“You don’t have to invest in seedling production and plantations,” Verchot says. “On the other hand, you get what you get. In degraded lands you get pioneer species; it might take decades to get back the pre-disturbed mix of species.”
The sea-ice extent in the Arctic Ocean was nearing its annual minimum at the end of the melt season in September with only about 1,5 million square miles of the ocean covered.
Researchers from Germany’s Alfred Wegener Institute and the University of Bremen say this is only the second time the annual minimum has dropped below 1.54 million square miles since satellite measurements began in 1979.
“This year confirms the continued long-term reduction of Arctic sea ice as a result of climate change, making it ever more likely in a few decades the Arctic will be ice free in summer,” the researchers say.
If climate and crop-improvement trends continue, Midwestern corn growers who rely on rainfall to water their crops will need to irrigate their fields.
Scientists say this could draw down aquifers, disrupt streams and rivers, and set up conflicts between agricultural and other human and ecological needs for water.
University of Illinois plant biology professor Evan DeLucia, says as the atmosphere warms, it dries, and the draw for water to go from plants to the atmosphere increases.
“You see an overall increase in water use and water loss through plant leaves – without comparable increases in rainfall to counter the deficit,” he says.
Precipitation is not expected to increase enough in the Midwest to compensate for the drying conditions of the warmer atmosphere, the researchers found.
“We are getting more intense storms in the spring and less rain in the late summer,” DeLucia says. “But the overall amount of precipitation is not expected to change much in the coming decades.”
DeLucia says the use of minimum tillage and mulches can reduce the rate of water loss from the soil.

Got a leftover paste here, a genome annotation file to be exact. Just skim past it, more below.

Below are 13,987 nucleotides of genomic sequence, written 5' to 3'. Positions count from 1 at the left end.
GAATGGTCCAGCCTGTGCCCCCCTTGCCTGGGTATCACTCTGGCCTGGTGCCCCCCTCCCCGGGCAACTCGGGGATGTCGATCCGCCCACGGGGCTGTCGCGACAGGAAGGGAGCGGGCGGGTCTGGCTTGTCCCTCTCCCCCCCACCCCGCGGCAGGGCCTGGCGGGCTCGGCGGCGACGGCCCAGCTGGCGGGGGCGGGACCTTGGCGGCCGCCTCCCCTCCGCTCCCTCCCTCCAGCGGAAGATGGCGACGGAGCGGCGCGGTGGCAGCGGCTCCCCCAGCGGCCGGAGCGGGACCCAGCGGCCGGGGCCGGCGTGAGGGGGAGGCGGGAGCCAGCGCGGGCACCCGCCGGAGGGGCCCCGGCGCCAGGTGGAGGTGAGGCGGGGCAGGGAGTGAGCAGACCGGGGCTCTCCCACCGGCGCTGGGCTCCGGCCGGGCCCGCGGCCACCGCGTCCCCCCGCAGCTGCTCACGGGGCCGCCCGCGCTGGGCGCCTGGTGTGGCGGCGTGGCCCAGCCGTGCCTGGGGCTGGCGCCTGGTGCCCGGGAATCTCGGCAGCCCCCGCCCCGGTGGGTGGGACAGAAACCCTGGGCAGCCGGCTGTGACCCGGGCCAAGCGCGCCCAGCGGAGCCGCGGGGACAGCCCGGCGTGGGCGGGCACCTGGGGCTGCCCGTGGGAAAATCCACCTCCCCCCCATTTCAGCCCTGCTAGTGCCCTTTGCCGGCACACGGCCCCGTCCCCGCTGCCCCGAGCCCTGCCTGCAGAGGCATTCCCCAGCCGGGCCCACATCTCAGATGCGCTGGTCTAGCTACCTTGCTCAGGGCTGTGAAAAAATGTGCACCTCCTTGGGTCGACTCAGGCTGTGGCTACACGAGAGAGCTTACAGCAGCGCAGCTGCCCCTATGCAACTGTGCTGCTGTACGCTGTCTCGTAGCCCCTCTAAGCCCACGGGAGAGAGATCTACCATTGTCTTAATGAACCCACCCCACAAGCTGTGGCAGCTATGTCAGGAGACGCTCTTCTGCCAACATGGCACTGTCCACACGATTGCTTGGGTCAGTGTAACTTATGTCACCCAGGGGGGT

New Zealand is developing a new generation grass with field trials in the United States of a genetically modified high metabolizable energy (HME) ryegrass.
AgResearch Institute forage scientists wants to know whether this grass – striking a balance between reductions in GHG emissions, greater tolerance to drought and farm productivity – will perform in the field in a similar way to controlled environment studies.
AgResearch principal scientist Greg Bryan says the goal of the U.S. research is to conduct realistic animal nutrition studies so the grass can be evaluated for potential environmental benefits such as reduced methane emissions and nitrogen excretion.
An international group of scientists urgently calls on world leaders to accelerate efforts to tackle climate change.
“Acting on climate change, Australia has a good return on investment when one considers the damages avoided,” says Prof. Ove Hoegh-Guldberg of the University of Queensland in Australia.
“We have underestimated the sensitivity of natural and human systems to climate change, and the speed at which these changes are happening. We have underappreciated the synergistic nature of climate threats – with the outcomes tending to be worse than the sum of the parts.
“ This is resulting i rapid and comprehensive climate impacts, with growing damage to people, ecosystems, and livelihoods.”
The risk of compound flooding – when rapid sea level rises associated with storms occur along with heavy rains – will greatly increase in Northern European as the climate warms, new modelling shows.
The flooding now is concentrated along Mediterranean countries.
The researchers found the probability of compound flooding risk is likely to increase heavily along the west coast of Great Britain, northern France, the east and south coast of the North Sea, and the eastern half of the Black Sea.
The Bristol Channel and the Devon and Cornwall coast in the UK, as well as the Dutch and German North Sea coast, are considered hot spots, with compound flooding events likely to occur more than once every six years.